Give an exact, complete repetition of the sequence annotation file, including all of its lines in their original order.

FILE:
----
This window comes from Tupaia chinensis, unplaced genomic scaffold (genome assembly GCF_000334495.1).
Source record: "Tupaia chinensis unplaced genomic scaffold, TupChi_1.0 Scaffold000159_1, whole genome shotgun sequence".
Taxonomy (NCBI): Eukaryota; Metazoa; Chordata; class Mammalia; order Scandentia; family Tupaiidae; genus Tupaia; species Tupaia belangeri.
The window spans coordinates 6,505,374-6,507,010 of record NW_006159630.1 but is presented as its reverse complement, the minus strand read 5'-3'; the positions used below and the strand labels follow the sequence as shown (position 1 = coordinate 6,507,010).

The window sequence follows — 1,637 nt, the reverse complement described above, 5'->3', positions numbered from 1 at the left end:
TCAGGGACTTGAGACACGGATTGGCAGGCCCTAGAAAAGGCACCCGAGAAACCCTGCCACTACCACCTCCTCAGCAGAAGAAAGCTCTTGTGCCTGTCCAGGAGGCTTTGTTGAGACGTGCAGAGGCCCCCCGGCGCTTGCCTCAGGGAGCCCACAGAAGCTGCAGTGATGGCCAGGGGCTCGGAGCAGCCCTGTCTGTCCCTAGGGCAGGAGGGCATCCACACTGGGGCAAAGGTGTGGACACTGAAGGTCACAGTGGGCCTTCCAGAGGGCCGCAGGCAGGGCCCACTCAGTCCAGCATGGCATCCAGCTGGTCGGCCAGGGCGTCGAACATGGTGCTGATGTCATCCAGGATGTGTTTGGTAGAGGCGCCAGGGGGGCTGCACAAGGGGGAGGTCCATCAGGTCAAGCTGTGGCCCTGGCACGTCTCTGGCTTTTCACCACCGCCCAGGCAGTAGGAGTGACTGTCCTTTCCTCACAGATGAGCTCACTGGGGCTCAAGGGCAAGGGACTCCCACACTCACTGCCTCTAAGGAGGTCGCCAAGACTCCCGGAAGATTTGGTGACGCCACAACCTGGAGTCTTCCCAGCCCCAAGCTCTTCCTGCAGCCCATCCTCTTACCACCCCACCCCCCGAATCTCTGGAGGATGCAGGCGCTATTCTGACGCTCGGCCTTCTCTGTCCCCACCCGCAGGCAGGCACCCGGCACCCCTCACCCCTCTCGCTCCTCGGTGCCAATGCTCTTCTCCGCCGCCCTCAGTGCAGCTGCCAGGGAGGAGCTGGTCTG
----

This window comes from Tupaia chinensis, unplaced genomic scaffold (genome assembly GCF_000334495.1).
Source record: "Tupaia chinensis unplaced genomic scaffold, TupChi_1.0 Scaffold000159_1, whole genome shotgun sequence".
Taxonomy (NCBI): Eukaryota; Metazoa; Chordata; class Mammalia; order Scandentia; family Tupaiidae; genus Tupaia; species Tupaia belangeri.
The window spans coordinates 6,505,374-6,507,010 of record NW_006159630.1 but is presented as its reverse complement, the minus strand read 5'-3'; the positions used below and the strand labels follow the sequence as shown (position 1 = coordinate 6,507,010).

The window sequence follows — 1,637 nt, the reverse complement described above, 5'->3', positions numbered from 1 at the left end:
TCAGGGACTTGAGACACGGATTGGCAGGCCCTAGAAAAGGCACCCGAGAAACCCTGCCACTACCACCTCCTCAGCAGAAGAAAGCTCTTGTGCCTGTCCAGGAGGCTTTGTTGAGACGTGCAGAGGCCCCCCGGCGCTTGCCTCAGGGAGCCCACAGAAGCTGCAGTGATGGCCAGGGGCTCGGAGCAGCCCTGTCTGTCCCTAGGGCAGGAGGGCATCCACACTGGGGCAAAGGTGTGGACACTGAAGGTCACAGTGGGCCTTCCAGAGGGCCGCAGGCAGGGCCCACTCAGTCCAGCATGGCATCCAGCTGGTCGGCCAGGGCGTCGAACATGGTGCTGATGTCATCCAGGATGTGTTTGGTAGAGGCGCCAGGGGGGCTGCACAAGGGGGAGGTCCATCAGGTCAAGCTGTGGCCCTGGCACGTCTCTGGCTTTTCACCACCGCCCAGGCAGTAGGAGTGACTGTCCTTTCCTCACAGATGAGCTCACTGGGGCTCAAGGGCAAGGGACTCCCACACTCACTGCCTCTAAGGAGGTCGCCAAGACTCCCGGAAGATTTGGTGACGCCACAACCTGGAGTCTTCCCAGCCCCAAGCTCTTCCTGCAGCCCATCCTCTTACCACCCCACCCCCCGAATCTCTGGAGGATGCAGGCGCTATTCTGACGCTCGGCCTTCTCTGTCCCCACCCGCAGGCAGGCACCCGGCACCCCTCACCCCTCTCGCTCCTCGGTGCCAATGCTCTTCTCCGCCGCCCTCAGTGCAGCTGCCAGGGAGGAGCTGGTCTG